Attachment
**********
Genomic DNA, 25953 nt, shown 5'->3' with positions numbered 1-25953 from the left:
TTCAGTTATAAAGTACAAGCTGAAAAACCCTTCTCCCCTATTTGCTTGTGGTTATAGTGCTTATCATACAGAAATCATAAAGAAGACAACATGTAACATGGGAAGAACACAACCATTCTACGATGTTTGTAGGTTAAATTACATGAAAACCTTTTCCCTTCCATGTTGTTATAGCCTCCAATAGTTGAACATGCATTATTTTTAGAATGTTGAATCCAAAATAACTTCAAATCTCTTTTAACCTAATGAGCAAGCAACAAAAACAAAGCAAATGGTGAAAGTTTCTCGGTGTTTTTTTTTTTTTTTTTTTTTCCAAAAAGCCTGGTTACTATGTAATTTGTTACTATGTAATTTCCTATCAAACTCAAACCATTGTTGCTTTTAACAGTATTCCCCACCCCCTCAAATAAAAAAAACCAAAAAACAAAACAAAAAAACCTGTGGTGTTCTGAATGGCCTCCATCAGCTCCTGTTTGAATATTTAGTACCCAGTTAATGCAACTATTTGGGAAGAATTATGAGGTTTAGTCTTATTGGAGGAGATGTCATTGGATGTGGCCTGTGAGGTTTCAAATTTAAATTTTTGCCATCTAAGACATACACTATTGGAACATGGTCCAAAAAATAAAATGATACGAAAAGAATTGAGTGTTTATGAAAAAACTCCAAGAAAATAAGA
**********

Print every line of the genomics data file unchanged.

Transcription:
Genomic DNA, 25953 nt, shown 5'->3' with positions numbered 1-25953 from the left:
TTCAGTTATAAAGTACAAGCTGAAAAACCCTTCTCCCCTATTTGCTTGTGGTTATAGTGCTTATCATACAGAAATCATAAAGAAGACAACATGTAACATGGGAAGAACACAACCATTCTACGATGTTTGTAGGTTAAATTACATGAAAACCTTTTCCCTTCCATGTTGTTATAGCCTCCAATAGTTGAACATGCATTATTTTTAGAATGTTGAATCCAAAATAACTTCAAATCTCTTTTAACCTAATGAGCAAGCAACAAAAACAAAGCAAATGGTGAAAGTTTCTCGGTGTTTTTTTTTTTTTTTTTTTTTCCAAAAAGCCTGGTTACTATGTAATTTGTTACTATGTAATTTCCTATCAAACTCAAACCATTGTTGCTTTTAACAGTATTCCCCACCCCCTCAAATAAAAAAAACCAAAAAACAAAACAAAAAAACCTGTGGTGTTCTGAATGGCCTCCATCAGCTCCTGTTTGAATATTTAGTACCCAGTTAATGCAACTATTTGGGAAGAATTATGAGGTTTAGTCTTATTGGAGGAGATGTCATTGGATGTGGCCTGTGAGGTTTCAAATTTAAATTTTTGCCATCTAAGACATACACTATTGGAACATGGTCCAAAAAATAAAATGATACGAAAAGAATTGAGTGTTTATGAAAAAACTCCAAGAAAATAAGA